FIGS. 16A-16C are flowcharts of other methods according to various embodiments. Whereas the methods 600 and 700 were described above on a per-link basis, the methods of FIGS. 16A-16C are described below on a per-run basis. In particular, FIG. 16A is a flowchart of a method 800 for periodically or occasionally performing metrology runs intermixed among processing runs. The method 800 begins by optionally performing (810) one or more initial alignment operations, which may include machine vision techniques and/or scanning dedicated alignment targets 230. The initial alignment techniques can also comprise link-based metrology runs performed along one or more X-direction trajectories 370 and/or Y-direction trajectories 380. For example, metrology runs along a small number of roughly equally spaced link rows in the X direction and a small number of equally spaced link rows in the Y direction may be able to generate a sufficiently representative sample of link positions for the purpose of initial alignment. Next, the method 800 performs (820) one or more processing runs along link rows, and then tests (830) whether a realignment is needed. The criterion for realignment can be the lapse of a given amount of time, the separation in space by a given distance from a row that has been the subject of a prior metrology run, some other criterion, or some combination of one or more criteria. If no realignment is needed, the method 800 continues to perform (820) processing run(s). If a realignment is called for, the method 800 performs (840) a metrology run along a row, which is preferably the next row to be processed. In so doing, the method 800 collects actual position data for some or all of the links in that row. In cases in which the method 800 utilizes a positional model of the workpiece 130 for determining the positions of links 410 and other features, the method 800 can utilize the actual positional data from the metrology run to update (850) that model. Details for performing the updating step 850 are described below. In any case, the method 800 adjusts (860) the position of the processing laser beam spot 135 relative to the workpiece 130 and then resumes performing (820) processing runs. The adjustment may be accomplished by an actual hardware movement (e.g., movement of the motion stage 170 or steering of a beam-steering optical element in the propagation path of the processing laser beam 135) or a software or data “movement” (i.e., a manipulation of data affecting the timing and/or positioning of processing laser pulses) or some combination of both. If the adjustment is by movement of the motion stage 170, the subsequent effects of that movement on the metrology laser beam spot 535 should be taken into account.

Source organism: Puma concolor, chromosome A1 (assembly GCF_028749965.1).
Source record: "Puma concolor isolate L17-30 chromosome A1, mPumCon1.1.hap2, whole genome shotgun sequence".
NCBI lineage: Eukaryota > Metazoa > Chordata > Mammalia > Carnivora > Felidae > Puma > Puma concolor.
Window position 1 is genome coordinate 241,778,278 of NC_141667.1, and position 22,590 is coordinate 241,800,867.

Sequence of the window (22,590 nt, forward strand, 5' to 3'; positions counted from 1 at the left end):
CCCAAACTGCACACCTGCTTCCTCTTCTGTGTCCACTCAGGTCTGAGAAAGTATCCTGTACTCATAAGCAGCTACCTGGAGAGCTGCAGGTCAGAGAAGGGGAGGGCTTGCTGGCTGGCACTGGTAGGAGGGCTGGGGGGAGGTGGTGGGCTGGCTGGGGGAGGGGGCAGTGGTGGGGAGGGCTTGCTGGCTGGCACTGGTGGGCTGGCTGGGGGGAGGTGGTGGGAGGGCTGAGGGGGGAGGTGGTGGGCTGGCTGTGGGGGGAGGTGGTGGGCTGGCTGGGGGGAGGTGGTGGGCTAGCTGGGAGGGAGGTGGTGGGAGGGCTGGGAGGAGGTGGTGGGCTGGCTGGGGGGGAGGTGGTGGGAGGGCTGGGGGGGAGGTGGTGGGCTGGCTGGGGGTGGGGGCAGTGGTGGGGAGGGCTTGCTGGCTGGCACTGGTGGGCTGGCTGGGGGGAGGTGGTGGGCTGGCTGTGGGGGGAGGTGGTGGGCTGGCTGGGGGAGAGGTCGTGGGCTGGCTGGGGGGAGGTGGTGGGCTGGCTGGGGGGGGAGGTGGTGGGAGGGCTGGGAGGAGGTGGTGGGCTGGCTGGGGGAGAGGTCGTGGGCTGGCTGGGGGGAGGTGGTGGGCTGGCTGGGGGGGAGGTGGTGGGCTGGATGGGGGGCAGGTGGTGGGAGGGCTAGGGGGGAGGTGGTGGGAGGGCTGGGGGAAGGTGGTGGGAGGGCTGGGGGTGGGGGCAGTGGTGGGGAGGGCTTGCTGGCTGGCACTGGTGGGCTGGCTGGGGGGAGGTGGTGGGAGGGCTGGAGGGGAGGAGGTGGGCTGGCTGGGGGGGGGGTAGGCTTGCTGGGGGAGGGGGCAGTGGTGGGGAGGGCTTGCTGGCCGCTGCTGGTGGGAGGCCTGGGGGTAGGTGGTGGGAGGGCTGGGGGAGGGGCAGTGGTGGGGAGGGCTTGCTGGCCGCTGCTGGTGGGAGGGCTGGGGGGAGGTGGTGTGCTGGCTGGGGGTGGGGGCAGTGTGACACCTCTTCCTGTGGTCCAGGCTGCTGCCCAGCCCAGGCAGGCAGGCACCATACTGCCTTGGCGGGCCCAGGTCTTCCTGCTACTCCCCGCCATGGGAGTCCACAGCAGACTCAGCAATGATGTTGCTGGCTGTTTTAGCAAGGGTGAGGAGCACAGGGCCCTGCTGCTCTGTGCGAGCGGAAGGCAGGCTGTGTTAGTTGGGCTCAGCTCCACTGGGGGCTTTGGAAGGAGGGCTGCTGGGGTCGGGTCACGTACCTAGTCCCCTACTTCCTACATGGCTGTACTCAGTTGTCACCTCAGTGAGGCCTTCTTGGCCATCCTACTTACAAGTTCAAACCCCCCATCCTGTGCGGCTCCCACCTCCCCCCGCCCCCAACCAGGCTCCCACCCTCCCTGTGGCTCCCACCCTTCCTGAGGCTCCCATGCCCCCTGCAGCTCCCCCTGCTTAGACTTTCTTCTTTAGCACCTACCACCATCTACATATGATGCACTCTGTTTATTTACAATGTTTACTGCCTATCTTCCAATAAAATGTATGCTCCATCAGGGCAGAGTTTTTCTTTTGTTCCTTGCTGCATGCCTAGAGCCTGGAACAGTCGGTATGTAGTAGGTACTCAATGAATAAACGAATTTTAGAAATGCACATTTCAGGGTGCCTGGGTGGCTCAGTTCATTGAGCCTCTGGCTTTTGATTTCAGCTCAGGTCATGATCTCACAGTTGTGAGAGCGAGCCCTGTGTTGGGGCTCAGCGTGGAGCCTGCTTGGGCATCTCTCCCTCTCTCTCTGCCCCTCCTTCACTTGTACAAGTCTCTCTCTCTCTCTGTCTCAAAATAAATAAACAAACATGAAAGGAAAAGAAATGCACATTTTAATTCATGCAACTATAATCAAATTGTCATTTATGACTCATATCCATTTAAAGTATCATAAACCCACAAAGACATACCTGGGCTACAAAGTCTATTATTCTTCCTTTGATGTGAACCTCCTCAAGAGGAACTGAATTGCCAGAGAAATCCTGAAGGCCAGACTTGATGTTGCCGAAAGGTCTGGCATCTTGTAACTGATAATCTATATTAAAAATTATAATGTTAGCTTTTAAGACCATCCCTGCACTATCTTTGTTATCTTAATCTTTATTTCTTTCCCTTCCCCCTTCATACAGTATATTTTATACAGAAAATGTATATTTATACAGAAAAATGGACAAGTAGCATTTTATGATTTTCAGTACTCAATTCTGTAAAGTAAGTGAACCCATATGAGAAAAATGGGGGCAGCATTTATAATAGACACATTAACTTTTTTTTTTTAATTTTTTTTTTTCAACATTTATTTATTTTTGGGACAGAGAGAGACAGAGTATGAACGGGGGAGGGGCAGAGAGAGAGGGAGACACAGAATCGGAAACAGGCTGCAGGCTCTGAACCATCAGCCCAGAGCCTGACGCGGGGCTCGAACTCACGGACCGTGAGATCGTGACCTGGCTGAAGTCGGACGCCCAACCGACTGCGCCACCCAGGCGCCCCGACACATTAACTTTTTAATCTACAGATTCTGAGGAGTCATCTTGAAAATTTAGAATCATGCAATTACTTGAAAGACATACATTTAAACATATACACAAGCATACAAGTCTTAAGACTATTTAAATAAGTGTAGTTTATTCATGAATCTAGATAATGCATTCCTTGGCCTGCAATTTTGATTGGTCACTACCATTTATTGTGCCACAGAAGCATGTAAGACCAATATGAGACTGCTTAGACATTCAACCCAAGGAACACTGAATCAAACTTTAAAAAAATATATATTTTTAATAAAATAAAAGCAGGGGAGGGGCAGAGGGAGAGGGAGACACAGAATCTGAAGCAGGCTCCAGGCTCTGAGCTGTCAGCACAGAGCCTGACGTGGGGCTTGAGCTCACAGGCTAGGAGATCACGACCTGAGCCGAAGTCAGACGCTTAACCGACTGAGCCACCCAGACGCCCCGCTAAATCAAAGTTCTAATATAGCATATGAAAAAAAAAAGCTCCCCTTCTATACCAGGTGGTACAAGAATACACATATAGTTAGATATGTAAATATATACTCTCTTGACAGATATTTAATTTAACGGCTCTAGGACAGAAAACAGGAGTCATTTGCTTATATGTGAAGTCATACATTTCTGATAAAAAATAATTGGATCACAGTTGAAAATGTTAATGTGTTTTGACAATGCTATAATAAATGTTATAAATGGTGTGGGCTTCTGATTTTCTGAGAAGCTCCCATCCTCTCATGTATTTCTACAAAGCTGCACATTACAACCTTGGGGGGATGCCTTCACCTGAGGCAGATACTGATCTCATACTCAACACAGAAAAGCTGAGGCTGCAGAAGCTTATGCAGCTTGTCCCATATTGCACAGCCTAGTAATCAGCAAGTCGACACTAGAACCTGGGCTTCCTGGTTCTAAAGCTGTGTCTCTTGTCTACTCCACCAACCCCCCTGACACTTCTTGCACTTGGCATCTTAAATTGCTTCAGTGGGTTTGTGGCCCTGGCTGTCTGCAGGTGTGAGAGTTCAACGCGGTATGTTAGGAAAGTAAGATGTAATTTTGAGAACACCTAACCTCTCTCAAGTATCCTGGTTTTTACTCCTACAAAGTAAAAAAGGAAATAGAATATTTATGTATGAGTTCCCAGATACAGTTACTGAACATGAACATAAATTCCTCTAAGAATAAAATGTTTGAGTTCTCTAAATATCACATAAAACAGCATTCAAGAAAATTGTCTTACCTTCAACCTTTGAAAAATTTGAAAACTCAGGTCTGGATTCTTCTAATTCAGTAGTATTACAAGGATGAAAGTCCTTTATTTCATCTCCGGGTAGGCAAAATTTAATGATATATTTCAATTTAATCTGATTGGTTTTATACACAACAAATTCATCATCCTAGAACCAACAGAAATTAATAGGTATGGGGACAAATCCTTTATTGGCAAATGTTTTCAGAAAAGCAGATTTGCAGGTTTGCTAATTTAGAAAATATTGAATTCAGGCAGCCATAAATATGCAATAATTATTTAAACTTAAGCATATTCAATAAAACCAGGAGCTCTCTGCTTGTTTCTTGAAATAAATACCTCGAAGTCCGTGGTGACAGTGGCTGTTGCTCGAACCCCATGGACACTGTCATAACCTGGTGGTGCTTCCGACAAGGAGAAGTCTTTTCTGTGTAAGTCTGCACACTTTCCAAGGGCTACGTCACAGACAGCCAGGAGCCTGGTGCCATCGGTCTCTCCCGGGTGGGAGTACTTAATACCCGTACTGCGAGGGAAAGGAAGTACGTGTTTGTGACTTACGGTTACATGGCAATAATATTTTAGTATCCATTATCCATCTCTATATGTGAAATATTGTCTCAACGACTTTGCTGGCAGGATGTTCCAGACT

In the simplest case, a positional model for workpiece features involves a mathematical model for a planar object, such as a planar disc in which points represent the centers of links. That model can be updated by X and/or Y translation to optimally fit the modeled link positions to the measured link positions as determined by one or more metrology measurements. More advanced models may accounts for tilt of the planar object or the shape of the links. Even more advanced models may account for non-planar effects in a mathematical surface. Such effects include warpage or deflection caused by underlying dust particles. Alternatively, rather than a surface model, a three-dimensional object model can by its very nature account for depth effects in the Z dimension. Given a mathematical model, regardless of its type or complexity, it is characterized by parameters. One version of the updating step 850 adapts or adjusts those parameters to cause the link positions according to the model to better match the actual measured link positions. The adaptation or adjustment algorithm can take many forms, as those skilled in the art can appreciate in light of the teachings herein. For example, if the workpiece model is linear in its parameters (which is possible even though the model itself is nonlinear or non-planar), then a least squares algorithm can be implemented to minimize the sum of the squares of the differences between each modeled and actual measured position. This well-known algorithm call be implemented recursively such that every new measured data point refines the model somewhat. Advantages of this algorithm include dilution of extreme or erroneous measurements. This algorithm can be iterated on a per-measurement basis after every link position measurement is taken during a metrology run, or less often, such as at the end of a metrology run to jointly take account of multiple link position measurements gathered during the run. The algorithm can be implementation in a form to best suit such factors as the velocity of the motion stage 170 and the processing capabilities of the controller 190, which preferably performs the algorithm.